On Wednesday, FEMA announced it will “officially shut off” emergency food and water aid to Puerto Rico. FEMA claims they provided more than 30 million gallons of water and 60 million meals.
However, many on the island believe it’s too soon to end the deliveries as there is still a third of people that lack electricity and some places lack running water.
But FEMA cites their internal analytics which they say shows only 1 percent of the people still need emergency food and water. They believe that the Puerto Rican government and nonprofit groups can take over the task.
Alejandro De La Campa, FEMA’s director in Puerto Rico, stated, “The reality is that we just need to look around. Supermarkets are open, and things are going back to normal.”
He continued,”If we’re giving free water and food, that means that families are not going to supermarkets to buy. It is affecting the economy of Puerto Rico. So we need to create a balance. With the financial assistance we’re providing to families and the municipalities, they’re able to go back to the normal economy.”
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Some also argue that the whole island isn’t ready to resume their normal lives.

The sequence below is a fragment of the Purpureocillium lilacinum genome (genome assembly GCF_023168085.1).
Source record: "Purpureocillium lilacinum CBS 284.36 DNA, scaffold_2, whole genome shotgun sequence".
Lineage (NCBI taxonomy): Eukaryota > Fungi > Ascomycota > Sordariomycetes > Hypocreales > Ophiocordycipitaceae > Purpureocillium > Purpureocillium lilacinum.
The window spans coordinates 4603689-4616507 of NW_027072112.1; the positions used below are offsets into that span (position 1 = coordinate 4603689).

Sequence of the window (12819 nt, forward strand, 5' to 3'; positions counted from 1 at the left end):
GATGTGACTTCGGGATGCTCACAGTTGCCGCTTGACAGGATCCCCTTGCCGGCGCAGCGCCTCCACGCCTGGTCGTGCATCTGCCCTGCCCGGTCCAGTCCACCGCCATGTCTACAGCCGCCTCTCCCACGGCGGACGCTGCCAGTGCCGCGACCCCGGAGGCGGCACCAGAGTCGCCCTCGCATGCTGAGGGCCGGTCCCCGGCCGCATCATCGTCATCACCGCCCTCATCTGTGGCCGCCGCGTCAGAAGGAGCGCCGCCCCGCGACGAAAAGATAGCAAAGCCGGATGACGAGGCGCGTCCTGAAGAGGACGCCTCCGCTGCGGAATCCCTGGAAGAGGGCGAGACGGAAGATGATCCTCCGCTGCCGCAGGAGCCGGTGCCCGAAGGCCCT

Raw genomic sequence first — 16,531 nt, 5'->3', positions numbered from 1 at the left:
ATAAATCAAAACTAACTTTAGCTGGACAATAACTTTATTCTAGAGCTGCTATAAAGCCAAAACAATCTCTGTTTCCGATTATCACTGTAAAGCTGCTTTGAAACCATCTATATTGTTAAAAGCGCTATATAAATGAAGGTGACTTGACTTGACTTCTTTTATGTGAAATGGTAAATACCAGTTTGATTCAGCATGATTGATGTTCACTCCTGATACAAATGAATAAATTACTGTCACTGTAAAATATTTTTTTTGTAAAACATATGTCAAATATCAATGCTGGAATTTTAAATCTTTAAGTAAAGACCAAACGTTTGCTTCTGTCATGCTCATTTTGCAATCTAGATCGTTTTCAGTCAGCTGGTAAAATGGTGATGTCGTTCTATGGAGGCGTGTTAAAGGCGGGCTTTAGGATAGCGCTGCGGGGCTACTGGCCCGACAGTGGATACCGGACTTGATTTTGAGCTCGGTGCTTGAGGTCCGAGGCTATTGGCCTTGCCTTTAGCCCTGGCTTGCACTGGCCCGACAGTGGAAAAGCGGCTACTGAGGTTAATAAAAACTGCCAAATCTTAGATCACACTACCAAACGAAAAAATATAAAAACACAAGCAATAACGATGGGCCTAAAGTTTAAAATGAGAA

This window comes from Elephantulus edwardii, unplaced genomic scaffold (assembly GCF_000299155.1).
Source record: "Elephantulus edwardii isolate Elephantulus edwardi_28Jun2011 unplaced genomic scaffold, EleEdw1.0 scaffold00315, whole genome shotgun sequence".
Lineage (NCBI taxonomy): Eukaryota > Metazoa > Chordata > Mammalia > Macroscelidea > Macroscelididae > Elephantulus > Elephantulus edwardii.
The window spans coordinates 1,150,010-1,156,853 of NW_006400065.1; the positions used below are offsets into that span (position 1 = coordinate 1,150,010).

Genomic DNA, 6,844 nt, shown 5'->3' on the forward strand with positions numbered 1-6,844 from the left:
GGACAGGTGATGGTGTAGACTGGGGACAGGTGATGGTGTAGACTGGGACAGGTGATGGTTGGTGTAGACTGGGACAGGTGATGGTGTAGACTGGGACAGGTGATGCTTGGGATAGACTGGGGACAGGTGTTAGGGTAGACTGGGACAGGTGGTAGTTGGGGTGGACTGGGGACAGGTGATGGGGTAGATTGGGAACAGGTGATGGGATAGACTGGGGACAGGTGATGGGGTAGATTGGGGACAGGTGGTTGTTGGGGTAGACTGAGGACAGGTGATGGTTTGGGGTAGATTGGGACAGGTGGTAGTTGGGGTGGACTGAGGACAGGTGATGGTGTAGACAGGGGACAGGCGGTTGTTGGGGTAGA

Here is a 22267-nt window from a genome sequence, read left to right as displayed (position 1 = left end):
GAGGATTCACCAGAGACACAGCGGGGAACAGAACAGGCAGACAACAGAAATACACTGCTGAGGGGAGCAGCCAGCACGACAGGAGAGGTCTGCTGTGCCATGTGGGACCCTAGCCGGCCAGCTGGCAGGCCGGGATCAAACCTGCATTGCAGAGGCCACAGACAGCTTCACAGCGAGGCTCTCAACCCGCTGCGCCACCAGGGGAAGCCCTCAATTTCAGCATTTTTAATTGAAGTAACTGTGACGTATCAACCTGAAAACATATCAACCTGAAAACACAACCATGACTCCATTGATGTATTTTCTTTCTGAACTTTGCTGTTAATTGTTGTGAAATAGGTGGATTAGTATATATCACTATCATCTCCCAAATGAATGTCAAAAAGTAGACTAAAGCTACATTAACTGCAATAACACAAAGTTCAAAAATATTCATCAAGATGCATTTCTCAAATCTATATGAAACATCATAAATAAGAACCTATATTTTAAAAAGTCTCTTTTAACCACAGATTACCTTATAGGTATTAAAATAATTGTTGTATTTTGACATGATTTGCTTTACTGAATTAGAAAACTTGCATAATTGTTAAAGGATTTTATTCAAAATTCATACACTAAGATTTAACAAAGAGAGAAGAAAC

For example, in Morovis, Mayor Carmen Maldonado revealed that there are about 10,000 of her 30,000 residents are still receiving food and water from FEMA.
Maldonado stated, “There are some municipalities that may not need the help anymore, because they’ve got nearly 100 percent of their energy and water back. Ours is not so lucky.”
Even though the government says there’s only a third of Puerto Ricans that lack electricity, Maldonado believes that number is 80 percent in her municipality.
She said that the lack of electricity has forced families to rely on FEMA’s aid of water and food.
She stated, “In municipalities like this one, where families are going out to work just to buy gas to run a generator, it becomes very hard because money they would use to buy food they’re instead using to buy fuel.”
She also argued that there are some people who can’t afford a generator.
Maldonado continued, “This is all something that FEMA should contemplate before eliminating its delivery of these supplies.”
Maldonado added that she’ll continue to distribute the aid for as long as she keeps receiving it and once it’s cut off, she’ll find another way to cope.
She concluded, “That’s been our policy since day one. Not to leave anyone without food or water.”
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